Tesla has launched the third iteration of its solar roof roof for home use, which it officially detailed in a blog post on Friday and in a conversation with the media. Tesla CEO Elon Musk started the conversation with some explanatory notes about the V3 Solar Roof, and then raised a number of questions. The company says it will start installations in the next few weeks (Musk says some installations have already started), and that it hopes to ramp production to as many as 1,000 new roofs per week.
Tesla's sunroof roof – designed to look like regular roof tiles when installed in a house while operating as solar panels to generate electricity ̵
The Tesla Solar Roof website now includes a price calculation, showing $ 42,500 as the total price of the average 2,000 square foot house, with 10kW of solar panels. It also lists $ 33,950 as the price after a $ 8,550 federal tax incentive. You can also enter your address and get an updated estimate that takes into account local costs and incentives, and add any Powerwalls (with wood as standard for a 2,000 square foot roof).
"The solar glass roof cannot be economically reasonable for someone who has a relatively new roof, because this in itself is a roof, which has integrated solar energy production," Musk explained. He went on to note that Tesla has managed with this version three product to achieve a price point that is "less than what the average roof costs, plus the solar panels" that you want to put on top of that roof.
how to install it effectively is very little trivial. And we're going to have […] 'installathons', "said Musk, who will pit two teams against each other to see who can roof one of two roofs of similar size / designed faster. Musk later reiterated that there is "pretty much R&D just in the installation process itself."
Musk also said that while it is hiring and training specialized installers to begin with, the plan is to eventually extend installations to all third-party contractors as we like. During the conversation, he and the Tesla team discussed how they focused on getting the installation time down to where it is faster than installing traditional shingles, plus solar panels on top of it. Musk added that his ultimate goal is to install the sun glass tiles even faster than comparative shingles. This is a significant change from version two of the sunroof, Musk said later.
"We will make installations as soon as possible, from the next few weeks," Musk said of availability, adding that the goal is to "get to 1,000 ceilings per week" once in "the next few months."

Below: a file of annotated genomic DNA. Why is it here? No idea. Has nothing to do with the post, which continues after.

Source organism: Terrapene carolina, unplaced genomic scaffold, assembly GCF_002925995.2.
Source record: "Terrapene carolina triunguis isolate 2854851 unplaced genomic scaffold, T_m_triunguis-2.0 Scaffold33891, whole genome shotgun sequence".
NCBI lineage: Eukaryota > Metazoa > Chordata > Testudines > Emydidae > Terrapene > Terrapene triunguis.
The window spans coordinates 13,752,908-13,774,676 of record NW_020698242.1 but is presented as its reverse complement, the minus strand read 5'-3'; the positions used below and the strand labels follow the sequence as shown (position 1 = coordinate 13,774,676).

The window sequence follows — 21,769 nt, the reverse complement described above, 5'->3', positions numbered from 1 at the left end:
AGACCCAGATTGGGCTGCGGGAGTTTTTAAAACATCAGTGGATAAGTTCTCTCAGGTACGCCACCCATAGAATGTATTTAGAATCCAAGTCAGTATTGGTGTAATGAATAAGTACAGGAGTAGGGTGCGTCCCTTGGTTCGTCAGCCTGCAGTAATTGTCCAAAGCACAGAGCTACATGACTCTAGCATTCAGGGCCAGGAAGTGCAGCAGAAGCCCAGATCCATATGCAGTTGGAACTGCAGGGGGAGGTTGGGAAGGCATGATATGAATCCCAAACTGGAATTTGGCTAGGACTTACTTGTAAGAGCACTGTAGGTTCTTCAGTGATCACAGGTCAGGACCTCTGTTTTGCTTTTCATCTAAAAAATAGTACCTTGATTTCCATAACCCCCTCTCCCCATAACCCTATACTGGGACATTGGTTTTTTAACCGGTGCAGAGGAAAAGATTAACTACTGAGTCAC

A report from CNBC from September 2018 found that Tesla had still not performed many actual installations of the sunroof roof, despite the two-year gap between the announcement and the date of their investigation, and a January announcement about the start of sunroof roof production at Tesla's Buffalo-based Gigafactory. During the company's annual general meeting in June, Musk said the third iteration of the tile was being worked on, and although he did not detail the actual number of installations, he said they were operating in eight different states across the United States at the time.
Musk addressed some of the production delays to date and addressed the complexity of previous generations, but also cited the Tesla Model 3 production ramp, which he said "really removed solar energy resources for a year and a half. "Now that the Model 3 production is in a good place, Musk said it has blocked some of the company's ability to focus on this challenge.
The total addressable market that Musk sees for this product is somewhere in the order of 100 million houses around the world, and Musk emphasized that the company actually intends to make this available worldwide.
While it was launched it will only be an available look or Solar Roof, Tesla CEO also said the company will roll out further variants as quickly as possible, including tiles similar to clay and other alternatives.
The tiles and roof installation have a 25-year warranty, so m includes their protective weather weather (including 130 MPH wind resistance) and their power generation capability. Balance gives the roof more energy than roofs of similar size, equipped with traditional tiles, but individually the tile's power-gathering cells are less energy efficient than a traditional solar cell. However, Solar Roof provides better performance because it covers more surface of a home.